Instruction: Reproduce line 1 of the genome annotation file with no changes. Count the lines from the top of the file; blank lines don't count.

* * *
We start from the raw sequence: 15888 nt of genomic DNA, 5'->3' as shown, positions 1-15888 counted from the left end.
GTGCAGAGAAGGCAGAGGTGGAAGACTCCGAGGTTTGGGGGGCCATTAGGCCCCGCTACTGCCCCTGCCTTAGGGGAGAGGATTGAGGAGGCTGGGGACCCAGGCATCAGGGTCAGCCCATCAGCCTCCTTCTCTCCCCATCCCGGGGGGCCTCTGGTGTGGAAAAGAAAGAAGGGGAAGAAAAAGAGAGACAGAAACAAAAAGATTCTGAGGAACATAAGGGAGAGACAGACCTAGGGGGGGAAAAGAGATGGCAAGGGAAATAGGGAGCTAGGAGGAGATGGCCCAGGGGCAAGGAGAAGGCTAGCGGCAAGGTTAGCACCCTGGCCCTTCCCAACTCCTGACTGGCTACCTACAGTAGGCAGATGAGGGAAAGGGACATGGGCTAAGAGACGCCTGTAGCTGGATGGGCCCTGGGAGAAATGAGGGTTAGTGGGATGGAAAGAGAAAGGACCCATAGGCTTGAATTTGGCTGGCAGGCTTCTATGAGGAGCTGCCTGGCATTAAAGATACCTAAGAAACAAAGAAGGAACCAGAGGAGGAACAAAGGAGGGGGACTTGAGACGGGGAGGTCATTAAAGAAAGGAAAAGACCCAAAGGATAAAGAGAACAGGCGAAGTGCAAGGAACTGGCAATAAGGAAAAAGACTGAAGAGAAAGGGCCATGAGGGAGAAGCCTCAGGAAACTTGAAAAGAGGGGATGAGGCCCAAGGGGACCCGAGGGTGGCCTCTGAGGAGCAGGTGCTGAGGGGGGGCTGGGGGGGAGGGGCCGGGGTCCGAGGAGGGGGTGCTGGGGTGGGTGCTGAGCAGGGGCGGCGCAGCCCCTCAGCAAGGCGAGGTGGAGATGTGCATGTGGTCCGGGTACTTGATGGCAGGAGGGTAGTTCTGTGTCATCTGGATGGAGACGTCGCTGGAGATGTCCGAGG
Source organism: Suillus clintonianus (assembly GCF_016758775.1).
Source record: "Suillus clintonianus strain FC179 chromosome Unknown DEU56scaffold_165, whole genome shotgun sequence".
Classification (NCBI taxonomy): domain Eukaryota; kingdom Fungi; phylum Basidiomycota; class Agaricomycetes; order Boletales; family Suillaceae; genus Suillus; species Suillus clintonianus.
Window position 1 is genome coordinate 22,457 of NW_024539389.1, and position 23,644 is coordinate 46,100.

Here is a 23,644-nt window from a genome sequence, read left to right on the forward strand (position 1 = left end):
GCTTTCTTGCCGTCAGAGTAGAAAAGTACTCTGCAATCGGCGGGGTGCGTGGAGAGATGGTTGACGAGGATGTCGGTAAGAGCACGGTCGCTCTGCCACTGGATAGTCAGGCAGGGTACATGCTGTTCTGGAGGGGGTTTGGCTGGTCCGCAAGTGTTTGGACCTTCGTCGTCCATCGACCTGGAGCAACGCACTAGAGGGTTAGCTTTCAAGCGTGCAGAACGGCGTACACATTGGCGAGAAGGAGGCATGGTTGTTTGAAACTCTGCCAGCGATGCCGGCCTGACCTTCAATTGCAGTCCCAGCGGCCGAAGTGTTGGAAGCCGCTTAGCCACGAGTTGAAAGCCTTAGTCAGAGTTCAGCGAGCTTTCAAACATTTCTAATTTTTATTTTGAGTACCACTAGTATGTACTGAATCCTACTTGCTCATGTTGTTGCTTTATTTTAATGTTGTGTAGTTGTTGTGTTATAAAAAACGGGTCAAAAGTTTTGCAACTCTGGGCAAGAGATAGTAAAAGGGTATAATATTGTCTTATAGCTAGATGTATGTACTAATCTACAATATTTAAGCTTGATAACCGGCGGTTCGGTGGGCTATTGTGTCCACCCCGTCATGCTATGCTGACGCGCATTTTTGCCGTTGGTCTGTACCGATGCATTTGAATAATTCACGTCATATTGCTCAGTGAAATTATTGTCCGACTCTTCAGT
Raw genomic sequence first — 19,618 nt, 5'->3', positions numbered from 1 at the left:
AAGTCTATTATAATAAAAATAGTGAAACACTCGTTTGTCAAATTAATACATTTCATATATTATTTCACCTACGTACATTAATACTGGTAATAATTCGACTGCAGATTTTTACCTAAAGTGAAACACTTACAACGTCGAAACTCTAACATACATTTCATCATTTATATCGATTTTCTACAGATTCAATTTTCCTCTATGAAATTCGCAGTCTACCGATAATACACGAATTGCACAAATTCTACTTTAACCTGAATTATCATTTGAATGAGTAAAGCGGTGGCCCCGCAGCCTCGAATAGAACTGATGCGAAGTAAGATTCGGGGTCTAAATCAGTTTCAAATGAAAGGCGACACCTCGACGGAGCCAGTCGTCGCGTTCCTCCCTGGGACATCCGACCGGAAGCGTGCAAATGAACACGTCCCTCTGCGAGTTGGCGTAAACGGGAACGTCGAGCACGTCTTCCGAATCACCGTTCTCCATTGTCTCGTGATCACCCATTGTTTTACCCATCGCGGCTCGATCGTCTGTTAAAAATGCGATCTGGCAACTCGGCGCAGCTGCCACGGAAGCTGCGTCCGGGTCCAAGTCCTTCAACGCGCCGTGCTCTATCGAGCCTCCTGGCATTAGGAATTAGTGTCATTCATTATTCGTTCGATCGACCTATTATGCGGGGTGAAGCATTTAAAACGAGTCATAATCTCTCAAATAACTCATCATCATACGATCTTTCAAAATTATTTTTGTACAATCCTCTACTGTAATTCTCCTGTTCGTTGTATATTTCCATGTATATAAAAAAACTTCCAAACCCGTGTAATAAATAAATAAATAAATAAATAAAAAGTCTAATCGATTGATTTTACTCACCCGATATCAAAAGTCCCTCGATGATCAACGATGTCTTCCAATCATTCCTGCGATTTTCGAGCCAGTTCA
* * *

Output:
We start from the raw sequence: 15888 nt of genomic DNA, 5'->3' as shown, positions 1-15888 counted from the left end.